Winners Repeated At Wisconsin Lottery


There have been multiple wins by the same person through Wisconsin lottery. Some people are wondering whether the company is playing fair and if their winners are legit. 

Since 2009, Khalil Audi of Cudahy, Wisconsin, has cashed in lottery tickets 33 times to the tune of about $80,000.

Audi’s $10,000 win from Badger Cash Blowout was a one-in-72,000 chance. When he bought a $30 Super Millions scratch-off ticket, he had a one-in-200,000 shot of winning $5,000. That is the same odds as giving birth to conjoined twins. But that ticket cashed also.

Of his 33 wins, Audi purchased 30 of the tickets at Charlie’s Liquor & Tobacco Mart – the place where he works.

Audi’s wins are surprising, but he’s not the luckiest person in Wisconsin.

More ‘lucky winners’

According to Wisconsin Lottery data obtained by Gaming the Lottery, an international investigation into the global lottery industry, the state’s most frequent winner was Annie Mason of Milwaukee. Mason bought tickets worth $600 or more 65 times since 2000, for total winnings of $466,780. She hung up twice when contacted by a reporter.

In that same time, 11 winners have cashed 20 or more winning tickets of at least $600, earning prizes totaling $100,000 or more each.

Thousands of people throughout the state play a variety of games including scratch-off games and traditional lotteries, such as Powerball, which involve guessing numbers that will appear in daily or biweekly drawings. The lottery has provided more than $4.1 billion in property tax relief and at least $7.8 billion in prizes since it was launched in 1988.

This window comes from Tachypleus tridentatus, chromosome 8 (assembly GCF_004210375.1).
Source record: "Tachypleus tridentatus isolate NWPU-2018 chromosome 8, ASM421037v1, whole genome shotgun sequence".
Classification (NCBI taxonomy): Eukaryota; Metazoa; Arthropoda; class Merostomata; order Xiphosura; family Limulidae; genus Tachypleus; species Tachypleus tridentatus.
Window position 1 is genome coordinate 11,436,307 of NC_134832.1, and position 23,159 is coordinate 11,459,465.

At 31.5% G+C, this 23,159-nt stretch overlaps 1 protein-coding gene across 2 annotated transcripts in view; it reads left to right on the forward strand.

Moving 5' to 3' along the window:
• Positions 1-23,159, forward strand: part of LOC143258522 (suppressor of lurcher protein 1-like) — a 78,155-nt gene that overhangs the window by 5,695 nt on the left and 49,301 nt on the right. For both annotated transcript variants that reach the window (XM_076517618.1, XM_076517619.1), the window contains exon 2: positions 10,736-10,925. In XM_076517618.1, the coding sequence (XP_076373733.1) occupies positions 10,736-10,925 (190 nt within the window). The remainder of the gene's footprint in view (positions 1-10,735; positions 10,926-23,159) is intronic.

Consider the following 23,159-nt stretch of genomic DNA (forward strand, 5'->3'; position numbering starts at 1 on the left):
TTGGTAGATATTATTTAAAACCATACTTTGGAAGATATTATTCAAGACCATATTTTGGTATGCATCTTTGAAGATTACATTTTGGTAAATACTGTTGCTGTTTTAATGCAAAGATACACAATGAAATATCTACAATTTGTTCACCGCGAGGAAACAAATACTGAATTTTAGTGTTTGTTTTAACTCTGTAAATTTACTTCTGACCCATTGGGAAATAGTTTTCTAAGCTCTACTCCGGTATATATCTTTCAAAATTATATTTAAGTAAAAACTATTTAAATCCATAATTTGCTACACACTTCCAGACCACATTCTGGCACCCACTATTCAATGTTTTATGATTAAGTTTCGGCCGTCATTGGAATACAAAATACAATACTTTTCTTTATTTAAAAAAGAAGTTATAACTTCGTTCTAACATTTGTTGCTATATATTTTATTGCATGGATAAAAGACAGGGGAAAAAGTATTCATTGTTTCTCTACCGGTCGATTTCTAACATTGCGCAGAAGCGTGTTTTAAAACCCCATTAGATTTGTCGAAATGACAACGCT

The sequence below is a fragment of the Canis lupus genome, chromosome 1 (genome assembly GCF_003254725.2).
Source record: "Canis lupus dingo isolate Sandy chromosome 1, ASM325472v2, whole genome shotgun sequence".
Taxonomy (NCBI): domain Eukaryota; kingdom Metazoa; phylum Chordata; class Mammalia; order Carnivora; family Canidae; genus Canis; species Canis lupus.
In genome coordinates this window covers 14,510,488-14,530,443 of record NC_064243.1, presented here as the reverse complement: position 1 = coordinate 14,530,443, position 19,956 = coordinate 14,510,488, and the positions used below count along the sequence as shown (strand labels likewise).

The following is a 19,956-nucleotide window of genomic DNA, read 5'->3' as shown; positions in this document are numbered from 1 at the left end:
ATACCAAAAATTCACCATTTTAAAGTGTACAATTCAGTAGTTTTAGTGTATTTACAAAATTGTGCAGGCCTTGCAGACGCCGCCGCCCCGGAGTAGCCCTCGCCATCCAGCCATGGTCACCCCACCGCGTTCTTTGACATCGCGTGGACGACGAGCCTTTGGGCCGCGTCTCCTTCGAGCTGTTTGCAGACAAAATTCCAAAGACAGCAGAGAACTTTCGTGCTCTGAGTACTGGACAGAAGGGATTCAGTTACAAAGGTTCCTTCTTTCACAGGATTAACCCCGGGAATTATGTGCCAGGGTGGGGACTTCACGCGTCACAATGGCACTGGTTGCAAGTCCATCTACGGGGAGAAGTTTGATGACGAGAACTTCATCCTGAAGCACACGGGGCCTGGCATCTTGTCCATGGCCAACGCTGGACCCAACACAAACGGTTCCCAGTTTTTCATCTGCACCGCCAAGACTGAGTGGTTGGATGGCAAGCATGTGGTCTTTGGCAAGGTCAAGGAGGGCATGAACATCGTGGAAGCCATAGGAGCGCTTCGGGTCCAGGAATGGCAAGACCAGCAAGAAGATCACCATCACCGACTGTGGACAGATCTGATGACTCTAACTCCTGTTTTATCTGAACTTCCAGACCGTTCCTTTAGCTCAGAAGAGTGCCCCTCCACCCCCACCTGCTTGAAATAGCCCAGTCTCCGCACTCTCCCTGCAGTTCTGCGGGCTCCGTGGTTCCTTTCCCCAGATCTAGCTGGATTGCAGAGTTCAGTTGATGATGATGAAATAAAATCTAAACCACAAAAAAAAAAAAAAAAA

The Wisconsin Center for Investigative Journalism found that at least three of the top 13 winners who have won 20 times or more in recent years have close ties to the retailers selling them the winning tickets — including Audi, who works at Charlie’s Liquor & Tobacco Mart, home to 30 of his 33 wins.

What laws are in place?

Wisconsin has no laws barring lottery retailers or their employees from buying or cashing in lottery tickets at their own stores. This is a gap in regulation that could open the state’s $600-million-a-year lottery system to fraud. Canada learned that lesson in 2006 when provincial lotteries in Ontario and British Columbia were rocked by scandals uncovered in media reports involving store owners and clerks.

In the US, news reports have revealed suspicious pockets of frequent winners. In some cases, these are owners or clerks at stores that sell lottery tickets.

Iowa’s lottery considered banning retail employees from playing the lottery at stores where they work. This is to ensure the games’ integrity. The ombudsman’s office investigates citizen complaints about state government.

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